I attended the MiniDebconf in Toulouse, which was hosted in the larger Capitole du Libre, a free software event with talks, presentation of associations, and a keysigning party. I didn't expect the event to be that big, and I was very impressed by its organization. Cheers to all the volunteers, it has been an amazing week-end! Here's a sum-up of the talks I attended. Du logiciel libre la monnaie libre Speaker: lo s The first talk I attended was, translated to English, "from free software to free money". lo s compared the 4 freedoms of free software with money, and what properties money needs to exhibit in order to be considered free. He then introduced 1, a project of free (as in free speech!) money, started in the region around Toulouse. Contrary to some distributed ledgers such as Bitcoin, 1 isn't based on an hash-based proof-of-work, but rather around a web of trust of people certifying each other, hence limiting the energy consumption required by the network to function. YunoHost Speaker: Jimmy Monin I then attended a presentation of YunoHost. Being an happy user myself, it was very nice to discover the future expected features, and also meet two of the developers. YunoHost is a Debian-based project, aimed at providing all the tools necessary to self-host applications, including email, website, calendar, development tools, and dozens of other packages. Premiers pas dans l'univers de Debian Speaker: Nicolas Dandrimont For the first talk of the MiniDebConf, Nicolas Dandrimont introduced Debian, its philosophy, and how it works with regards to upstreams and downstreams. He gave many details on the teams, the infrastructure, and the internals of Debian. Trusting your computer and system Speaker: Jonas Smedegaard Jonas introduced some security concepts, and how they are abused and often meaningless (to quote his own words, "secure is bullshit"). He described a few projects which lean towards a more secure and open hardware, for both phones and laptops. Automatiser la gestion de configuration de Debian avec Ansible Speaker: J r my Lecour J r my, from Evolix, introduced Ansible, and how they use it to manage hundreds of Debian servers. Ansible is a very powerful tool, and a huge ecosystem, in many ways similar to Puppet or Chef, except it is agent-less, using only ssh connections to communicate with remote machines. Very nice to compare their use of Ansible with mine, since that's the software I use at work for deploying experiments. Making Debian for everybody Speaker: Samuel Thibault Samuel gave a talk about accessibility, and the general availability of the tools in today's operating systems, including Debian. The lesson to take home is that we often don't do enough in this domain, particularly when considering some issues people might have that we don't always think about. Accessibility on computers (and elsewhere) should be the default, and never require complex setups. Retour d'exp rience : mise jour de milliers de terminaux Debian Speaker: Cyril Brulebois Cyril described a problem he was hired for, an update of thousands of Debian servers from wheezy to jessie, which he discovered afterwards was worse than initially thought, since the machines were running the out-of-date squeeze. Since they were not always administered with the best sysadmin practices, they were all exhibiting different configurations and different packages lists, which raised many issues and gave him interesting challenges. They were solved using Ansible, which also had the effect of standardizing their system administration practices. Retour d'exp rience : utilisation de Debian chez Evolix Speaker: Gr gory Colpart Gr gory described Evolix, a company which manages servers for their clients, and how they were inspired by Debian, for both their internal tools and their practices. It is very interesting to see that some of the Debian values can be easily exported for a more open and collaborative business. Lightning talks To close the conference, two lightning talks were presented, describing the switch from Windows XP to Debian in an ecologic association near Toulouse; and how snapshot.debian.org can be used with bisections to find the source of some regressions. Conclusion A big thank you to all the organizers and the associations who contributed to make this event a success. Cheers!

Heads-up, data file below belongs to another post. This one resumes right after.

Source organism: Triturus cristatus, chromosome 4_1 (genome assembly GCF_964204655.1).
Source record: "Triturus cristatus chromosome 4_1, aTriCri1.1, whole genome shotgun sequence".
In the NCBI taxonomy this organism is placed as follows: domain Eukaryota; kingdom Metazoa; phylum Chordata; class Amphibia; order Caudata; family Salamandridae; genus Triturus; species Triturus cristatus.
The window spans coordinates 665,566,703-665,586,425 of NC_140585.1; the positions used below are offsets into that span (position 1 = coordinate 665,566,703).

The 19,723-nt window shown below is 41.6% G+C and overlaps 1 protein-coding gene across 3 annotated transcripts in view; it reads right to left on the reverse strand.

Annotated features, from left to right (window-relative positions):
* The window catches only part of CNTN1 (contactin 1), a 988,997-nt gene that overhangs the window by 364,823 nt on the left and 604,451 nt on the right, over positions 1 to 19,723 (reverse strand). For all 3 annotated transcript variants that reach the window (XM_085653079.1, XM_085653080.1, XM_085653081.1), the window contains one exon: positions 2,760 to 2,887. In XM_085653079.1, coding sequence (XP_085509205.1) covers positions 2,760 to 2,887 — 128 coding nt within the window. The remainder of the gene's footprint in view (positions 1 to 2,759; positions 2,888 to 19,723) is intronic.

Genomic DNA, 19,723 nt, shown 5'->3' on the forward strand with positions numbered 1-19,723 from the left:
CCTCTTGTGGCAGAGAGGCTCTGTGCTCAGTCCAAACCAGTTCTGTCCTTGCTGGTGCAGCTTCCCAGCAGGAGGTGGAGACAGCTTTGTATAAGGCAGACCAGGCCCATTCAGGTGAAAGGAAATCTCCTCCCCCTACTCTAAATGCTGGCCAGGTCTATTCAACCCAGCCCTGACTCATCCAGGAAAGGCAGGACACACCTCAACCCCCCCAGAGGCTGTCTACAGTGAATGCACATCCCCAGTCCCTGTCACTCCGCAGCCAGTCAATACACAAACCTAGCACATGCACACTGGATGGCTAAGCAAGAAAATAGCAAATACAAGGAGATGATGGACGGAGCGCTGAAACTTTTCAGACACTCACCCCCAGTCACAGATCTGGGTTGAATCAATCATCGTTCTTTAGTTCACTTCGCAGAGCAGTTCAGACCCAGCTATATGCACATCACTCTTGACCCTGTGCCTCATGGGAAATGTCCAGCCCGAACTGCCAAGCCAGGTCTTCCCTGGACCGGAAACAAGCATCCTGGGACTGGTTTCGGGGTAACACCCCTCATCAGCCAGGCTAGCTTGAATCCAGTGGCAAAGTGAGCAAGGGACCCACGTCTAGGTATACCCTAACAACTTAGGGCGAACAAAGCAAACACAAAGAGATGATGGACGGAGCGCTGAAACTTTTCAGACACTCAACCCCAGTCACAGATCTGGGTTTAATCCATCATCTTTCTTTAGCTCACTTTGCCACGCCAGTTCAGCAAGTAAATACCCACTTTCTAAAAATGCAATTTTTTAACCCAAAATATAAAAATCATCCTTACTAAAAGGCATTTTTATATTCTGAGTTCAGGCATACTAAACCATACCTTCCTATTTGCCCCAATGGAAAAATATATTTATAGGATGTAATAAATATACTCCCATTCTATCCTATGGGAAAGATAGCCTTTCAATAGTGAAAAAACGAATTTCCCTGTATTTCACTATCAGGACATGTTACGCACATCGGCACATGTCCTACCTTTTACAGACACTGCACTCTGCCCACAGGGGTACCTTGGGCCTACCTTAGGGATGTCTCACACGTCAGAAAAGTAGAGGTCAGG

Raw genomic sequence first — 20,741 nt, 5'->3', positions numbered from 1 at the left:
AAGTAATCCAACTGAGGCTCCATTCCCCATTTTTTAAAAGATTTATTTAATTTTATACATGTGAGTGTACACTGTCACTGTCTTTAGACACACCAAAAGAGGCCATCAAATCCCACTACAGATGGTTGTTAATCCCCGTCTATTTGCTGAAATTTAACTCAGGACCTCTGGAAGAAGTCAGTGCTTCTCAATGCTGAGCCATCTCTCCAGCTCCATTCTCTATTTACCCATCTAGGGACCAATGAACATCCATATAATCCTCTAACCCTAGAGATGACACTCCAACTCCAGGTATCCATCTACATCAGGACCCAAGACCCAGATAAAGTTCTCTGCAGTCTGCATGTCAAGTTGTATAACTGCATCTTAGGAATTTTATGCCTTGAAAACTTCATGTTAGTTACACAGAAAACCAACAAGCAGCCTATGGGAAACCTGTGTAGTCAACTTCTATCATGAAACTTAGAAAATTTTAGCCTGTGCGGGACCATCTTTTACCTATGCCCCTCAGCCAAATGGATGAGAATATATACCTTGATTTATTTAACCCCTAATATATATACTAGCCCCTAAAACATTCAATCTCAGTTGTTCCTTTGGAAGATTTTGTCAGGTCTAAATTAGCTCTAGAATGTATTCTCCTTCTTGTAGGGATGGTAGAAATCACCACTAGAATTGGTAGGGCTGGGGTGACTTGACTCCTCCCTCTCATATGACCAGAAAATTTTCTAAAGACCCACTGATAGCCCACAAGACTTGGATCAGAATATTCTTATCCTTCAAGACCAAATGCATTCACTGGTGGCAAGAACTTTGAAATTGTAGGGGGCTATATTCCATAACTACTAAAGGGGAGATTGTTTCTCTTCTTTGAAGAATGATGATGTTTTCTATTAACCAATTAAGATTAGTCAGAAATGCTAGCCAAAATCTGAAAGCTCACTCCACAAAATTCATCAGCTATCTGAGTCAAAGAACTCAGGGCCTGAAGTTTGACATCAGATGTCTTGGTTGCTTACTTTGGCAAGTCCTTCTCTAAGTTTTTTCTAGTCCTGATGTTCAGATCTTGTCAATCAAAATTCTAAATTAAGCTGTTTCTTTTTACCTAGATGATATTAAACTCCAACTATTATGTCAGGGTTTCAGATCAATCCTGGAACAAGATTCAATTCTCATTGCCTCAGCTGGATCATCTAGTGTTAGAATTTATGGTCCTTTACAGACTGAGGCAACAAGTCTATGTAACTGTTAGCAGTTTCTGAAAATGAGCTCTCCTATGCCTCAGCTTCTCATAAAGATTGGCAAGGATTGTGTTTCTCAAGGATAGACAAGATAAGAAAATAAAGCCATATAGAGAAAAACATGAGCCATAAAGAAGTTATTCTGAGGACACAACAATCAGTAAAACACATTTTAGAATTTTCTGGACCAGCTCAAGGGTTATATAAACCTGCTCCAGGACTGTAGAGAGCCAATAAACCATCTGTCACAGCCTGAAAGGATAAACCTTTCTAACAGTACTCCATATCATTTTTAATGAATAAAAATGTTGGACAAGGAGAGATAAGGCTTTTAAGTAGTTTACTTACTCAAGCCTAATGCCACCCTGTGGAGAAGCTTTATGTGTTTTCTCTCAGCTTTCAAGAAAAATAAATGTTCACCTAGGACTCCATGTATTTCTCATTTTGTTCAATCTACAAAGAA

JOINagainst the congress api to get their Twitter account names. My first shot was to Multicorn the new Open Civic Data API I was working on, chuckled and put it aside as a really awesome hack. Enter Docker It wasn't until tianon connected the dots for me and suggested a Docker FDW did I get really excited. Cue a few hours of hacking, and I'm proud to say -- here's Docker FDW. This lets us ask all sorts of really interesting questions out of the API, and might even help folks writing webapps avoid adding too much Docker-aware logic. Abstractions can be fun! Setting it up I'm going to assume you have a working Multicorn, PostgreSQL and Docker setup (including adding the